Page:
Forget advice, forget the stories of others with cancer, and leave silence behind you when you learn about a friend's cancer diagnosis
Martha lives in Illinois and was diagnosed with metastatic breast cancer in January 2015. She has a husband and three children, ranging in age from 12 to 18, a dog and a lizard.
It's inevitable: Someone you love or just know casually is going to be diagnosed with cancer.
Even if you yourself have cancer, chances are pretty good that you will not be alone in your circle of friends. There's also a pretty good chance that you will be as stymied as everyone else when it comes to knowing what to say and when to say it. Because we are not perfect, even when we feel so much pressure to do the right thing, it’s shockingly easy to say something that brings on doubt or hurt or confusion. The last thing you want is to bring those emotions into a friend's life.
I will never forget running into a friend as I dropped off a child at school shortly after being diagnosed with metastatic breast cancer. It had been less than a month. I was just starting to tell people about the diagnosis. This woman had not only been kind to me in the past, but had been exceptionally kind to my children. As I stood there, vulnerable and scared, this friend told me about the death of her mom from breast cancer and asked if I was going to have chemotherapy. I replied that chemotherapy really offered me the best chance to live. She urged me to explore alternative treatments. She told me that chemotherapy is what actually killed her mother. It had been less than a month since I first heard the words "it's cancer." It had been even less than that since the doctors confirmed the breast cancer had spread to my lungs. I stood there, my mind utterly blank. I expected warmth. I got fear.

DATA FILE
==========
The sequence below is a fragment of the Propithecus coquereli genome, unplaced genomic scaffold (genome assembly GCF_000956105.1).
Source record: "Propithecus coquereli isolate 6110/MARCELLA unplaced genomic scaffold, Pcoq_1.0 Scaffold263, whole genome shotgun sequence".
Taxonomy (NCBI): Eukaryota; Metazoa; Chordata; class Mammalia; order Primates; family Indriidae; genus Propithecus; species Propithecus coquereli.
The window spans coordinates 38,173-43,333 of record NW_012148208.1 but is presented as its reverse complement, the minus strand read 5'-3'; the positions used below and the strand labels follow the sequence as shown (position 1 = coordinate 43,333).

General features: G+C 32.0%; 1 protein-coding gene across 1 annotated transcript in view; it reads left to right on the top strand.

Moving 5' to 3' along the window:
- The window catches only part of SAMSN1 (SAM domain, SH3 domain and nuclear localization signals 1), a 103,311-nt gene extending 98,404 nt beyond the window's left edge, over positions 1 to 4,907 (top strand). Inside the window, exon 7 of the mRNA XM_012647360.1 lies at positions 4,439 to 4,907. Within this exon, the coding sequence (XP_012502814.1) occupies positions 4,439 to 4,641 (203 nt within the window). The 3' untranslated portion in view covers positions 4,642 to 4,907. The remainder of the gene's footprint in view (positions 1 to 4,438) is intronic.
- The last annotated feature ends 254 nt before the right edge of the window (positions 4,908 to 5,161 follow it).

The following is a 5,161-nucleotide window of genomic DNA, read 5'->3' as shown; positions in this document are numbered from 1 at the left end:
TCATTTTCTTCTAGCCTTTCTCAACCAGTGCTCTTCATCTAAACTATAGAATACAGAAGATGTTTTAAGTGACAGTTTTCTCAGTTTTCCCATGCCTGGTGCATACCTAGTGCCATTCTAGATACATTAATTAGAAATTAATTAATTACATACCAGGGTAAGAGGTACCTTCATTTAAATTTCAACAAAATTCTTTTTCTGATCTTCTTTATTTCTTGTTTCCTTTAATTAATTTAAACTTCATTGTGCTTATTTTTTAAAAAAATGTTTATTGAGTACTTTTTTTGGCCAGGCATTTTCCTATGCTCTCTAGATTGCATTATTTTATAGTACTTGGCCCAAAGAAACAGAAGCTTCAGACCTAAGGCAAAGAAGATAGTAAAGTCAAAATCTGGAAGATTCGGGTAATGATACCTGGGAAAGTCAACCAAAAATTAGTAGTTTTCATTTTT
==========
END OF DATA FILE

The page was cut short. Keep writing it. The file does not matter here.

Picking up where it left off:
When I think about how I respond to acquaintances and friends, I try to keep the emotional toll of that early conversation in mind. I do not want to be the one to bring fear into the lives of others. I do not want to tell others how to live, even as I want to explore the things that I believe have helped me deal better with the effects and side effects of this diagnosis.
Because my diagnosis means I will continue to get treatment indefinitely, I still hear it all from everyone. I know that hurt is almost never what is intended. I tell myself that the friend down the street just doesn’t really understand — and how could she — but isn’t it nice she was thinking of me?
That’s what I try to keep in mind as I walk the line between giving love and negating another’s experience.
I've been reminded of this more and more as we approach October and everyone, everywhere, turns toward breast cancer. We are urged to be positive, but sometimes it's the positive phrases that can hurt the most. The fact is that anyone who's been given the diagnosis of cancer is living in her (or his) own unique universe. No one responds the same way to treatment, to stress, to the simultaneous overwhelming amount of information and the severe shortage of certainty.
I look at my own life and let my experiences guide me as best they can.
I remember that there's no need to urge the person to "beat it," there's no reason to bring up the story of someone who died of cancer and there's even less purpose in silence.
There are really only two things that need to be said to someone you love facing cancer of any stage: I'm here. I love you.
And then show up, give a hug, bring a flower and let that friend lead the way.